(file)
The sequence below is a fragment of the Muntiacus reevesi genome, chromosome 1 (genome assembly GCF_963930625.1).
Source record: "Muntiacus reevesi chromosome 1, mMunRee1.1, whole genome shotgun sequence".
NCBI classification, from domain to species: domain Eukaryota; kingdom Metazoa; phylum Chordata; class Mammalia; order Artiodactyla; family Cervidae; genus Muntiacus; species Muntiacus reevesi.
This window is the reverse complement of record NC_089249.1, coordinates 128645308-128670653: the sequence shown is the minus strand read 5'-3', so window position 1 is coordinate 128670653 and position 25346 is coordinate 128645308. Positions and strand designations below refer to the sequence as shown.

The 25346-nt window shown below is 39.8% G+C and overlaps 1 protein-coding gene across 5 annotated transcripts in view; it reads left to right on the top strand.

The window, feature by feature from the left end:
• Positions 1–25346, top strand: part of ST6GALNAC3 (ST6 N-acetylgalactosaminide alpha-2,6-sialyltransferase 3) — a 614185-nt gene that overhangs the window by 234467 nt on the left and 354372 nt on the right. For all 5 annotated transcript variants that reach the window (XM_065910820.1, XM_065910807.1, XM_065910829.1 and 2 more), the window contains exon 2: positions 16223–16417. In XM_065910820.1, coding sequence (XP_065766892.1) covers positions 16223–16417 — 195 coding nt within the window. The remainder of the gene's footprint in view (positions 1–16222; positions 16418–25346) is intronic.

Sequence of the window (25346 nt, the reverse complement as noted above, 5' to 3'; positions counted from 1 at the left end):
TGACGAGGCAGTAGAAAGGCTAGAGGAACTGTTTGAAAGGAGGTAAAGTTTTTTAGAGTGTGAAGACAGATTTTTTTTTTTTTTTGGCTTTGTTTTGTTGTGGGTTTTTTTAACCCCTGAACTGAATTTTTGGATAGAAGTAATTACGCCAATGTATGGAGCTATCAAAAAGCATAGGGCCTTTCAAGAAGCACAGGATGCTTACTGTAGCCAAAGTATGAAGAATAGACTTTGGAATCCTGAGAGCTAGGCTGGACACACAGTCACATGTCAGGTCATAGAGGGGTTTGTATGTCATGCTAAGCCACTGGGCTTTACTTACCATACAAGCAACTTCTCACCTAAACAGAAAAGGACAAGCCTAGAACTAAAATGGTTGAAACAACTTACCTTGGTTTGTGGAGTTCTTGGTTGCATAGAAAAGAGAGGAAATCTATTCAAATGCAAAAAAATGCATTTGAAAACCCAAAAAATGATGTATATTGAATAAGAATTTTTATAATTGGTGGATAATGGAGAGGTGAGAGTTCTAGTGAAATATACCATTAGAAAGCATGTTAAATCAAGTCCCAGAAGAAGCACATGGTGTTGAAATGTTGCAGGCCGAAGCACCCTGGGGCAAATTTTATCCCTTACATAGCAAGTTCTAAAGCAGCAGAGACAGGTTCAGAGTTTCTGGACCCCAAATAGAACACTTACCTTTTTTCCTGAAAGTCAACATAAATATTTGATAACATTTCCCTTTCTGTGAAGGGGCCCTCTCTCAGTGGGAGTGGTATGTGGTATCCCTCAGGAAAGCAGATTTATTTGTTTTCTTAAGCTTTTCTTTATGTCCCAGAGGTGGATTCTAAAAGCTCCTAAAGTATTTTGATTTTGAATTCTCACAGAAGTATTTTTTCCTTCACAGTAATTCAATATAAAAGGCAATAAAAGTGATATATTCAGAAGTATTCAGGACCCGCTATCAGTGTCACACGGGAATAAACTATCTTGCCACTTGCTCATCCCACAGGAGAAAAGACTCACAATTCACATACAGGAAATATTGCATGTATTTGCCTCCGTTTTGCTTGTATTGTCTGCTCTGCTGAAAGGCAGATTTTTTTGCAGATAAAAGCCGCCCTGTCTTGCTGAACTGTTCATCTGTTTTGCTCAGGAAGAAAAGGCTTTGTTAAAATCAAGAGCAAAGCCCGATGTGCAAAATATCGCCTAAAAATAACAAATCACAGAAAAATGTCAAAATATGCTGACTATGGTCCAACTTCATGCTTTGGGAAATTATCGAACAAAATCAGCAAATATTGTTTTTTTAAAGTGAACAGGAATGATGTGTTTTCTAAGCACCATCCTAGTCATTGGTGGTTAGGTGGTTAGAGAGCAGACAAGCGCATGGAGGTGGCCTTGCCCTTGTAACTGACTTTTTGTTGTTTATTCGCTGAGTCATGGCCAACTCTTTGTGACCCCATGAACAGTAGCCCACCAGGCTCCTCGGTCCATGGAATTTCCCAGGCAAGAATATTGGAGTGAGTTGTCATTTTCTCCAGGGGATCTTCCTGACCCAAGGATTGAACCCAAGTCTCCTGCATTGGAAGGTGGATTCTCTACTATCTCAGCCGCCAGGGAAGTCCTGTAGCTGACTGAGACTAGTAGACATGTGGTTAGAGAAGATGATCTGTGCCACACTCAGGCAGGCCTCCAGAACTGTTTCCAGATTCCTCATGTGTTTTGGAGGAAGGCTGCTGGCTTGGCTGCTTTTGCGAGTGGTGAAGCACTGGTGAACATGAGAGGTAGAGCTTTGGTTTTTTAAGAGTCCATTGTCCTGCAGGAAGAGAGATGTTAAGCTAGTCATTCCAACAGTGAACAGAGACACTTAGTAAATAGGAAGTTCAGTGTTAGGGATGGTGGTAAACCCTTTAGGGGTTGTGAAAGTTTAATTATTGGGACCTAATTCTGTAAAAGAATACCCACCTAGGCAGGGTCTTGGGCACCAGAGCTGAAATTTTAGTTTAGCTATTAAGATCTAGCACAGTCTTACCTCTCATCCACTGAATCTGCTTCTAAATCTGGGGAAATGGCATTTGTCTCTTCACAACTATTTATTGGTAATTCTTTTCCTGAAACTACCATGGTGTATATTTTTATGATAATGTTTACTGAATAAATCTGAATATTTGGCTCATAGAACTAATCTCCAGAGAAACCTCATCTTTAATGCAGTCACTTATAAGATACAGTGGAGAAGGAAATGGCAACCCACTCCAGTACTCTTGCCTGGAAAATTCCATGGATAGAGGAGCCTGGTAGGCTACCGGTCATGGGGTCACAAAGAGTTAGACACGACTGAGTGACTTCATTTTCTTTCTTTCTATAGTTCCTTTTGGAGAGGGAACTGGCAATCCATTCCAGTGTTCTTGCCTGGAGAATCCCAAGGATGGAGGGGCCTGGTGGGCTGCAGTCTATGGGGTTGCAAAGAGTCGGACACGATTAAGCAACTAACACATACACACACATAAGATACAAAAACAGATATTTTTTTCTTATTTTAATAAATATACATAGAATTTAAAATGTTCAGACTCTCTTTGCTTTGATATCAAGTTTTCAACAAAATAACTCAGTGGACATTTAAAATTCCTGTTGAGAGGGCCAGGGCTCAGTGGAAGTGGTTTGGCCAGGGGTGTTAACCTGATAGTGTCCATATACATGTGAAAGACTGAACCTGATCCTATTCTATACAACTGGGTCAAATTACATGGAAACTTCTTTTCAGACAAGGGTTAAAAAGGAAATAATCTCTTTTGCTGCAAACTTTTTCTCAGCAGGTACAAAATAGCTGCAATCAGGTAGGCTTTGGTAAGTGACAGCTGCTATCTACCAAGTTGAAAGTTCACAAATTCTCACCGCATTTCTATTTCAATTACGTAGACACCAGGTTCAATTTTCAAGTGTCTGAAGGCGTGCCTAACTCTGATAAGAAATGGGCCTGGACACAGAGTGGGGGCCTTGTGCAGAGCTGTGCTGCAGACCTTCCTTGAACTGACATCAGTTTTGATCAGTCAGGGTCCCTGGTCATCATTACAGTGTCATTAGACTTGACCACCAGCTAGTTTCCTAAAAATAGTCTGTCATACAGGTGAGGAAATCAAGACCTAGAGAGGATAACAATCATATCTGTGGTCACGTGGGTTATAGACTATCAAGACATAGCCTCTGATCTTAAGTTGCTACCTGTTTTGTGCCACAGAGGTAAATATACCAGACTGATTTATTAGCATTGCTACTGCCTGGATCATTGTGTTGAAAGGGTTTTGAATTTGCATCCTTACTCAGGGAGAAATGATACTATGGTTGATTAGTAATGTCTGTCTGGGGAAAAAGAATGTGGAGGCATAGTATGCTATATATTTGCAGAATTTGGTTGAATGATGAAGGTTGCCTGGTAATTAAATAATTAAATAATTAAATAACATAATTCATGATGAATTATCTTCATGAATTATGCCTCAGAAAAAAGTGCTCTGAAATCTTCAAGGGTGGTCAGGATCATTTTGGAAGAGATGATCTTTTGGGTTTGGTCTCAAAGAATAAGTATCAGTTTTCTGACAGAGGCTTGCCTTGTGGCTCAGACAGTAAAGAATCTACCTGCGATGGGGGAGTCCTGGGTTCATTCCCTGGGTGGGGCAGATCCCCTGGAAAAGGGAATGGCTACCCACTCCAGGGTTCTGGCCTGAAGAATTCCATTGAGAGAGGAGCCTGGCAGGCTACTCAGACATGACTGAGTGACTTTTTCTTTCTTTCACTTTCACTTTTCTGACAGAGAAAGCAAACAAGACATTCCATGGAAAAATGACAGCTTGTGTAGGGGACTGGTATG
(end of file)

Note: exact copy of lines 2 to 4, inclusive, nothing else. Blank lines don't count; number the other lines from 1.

Source record: "Muntiacus reevesi chromosome 1, mMunRee1.1, whole genome shotgun sequence".
NCBI classification, from domain to species: domain Eukaryota; kingdom Metazoa; phylum Chordata; class Mammalia; order Artiodactyla; family Cervidae; genus Muntiacus; species Muntiacus reevesi.
This window is the reverse complement of record NC_089249.1, coordinates 128645308-128670653: the sequence shown is the minus strand read 5'-3', so window position 1 is coordinate 128670653 and position 25346 is coordinate 128645308. Positions and strand designations below refer to the sequence as shown.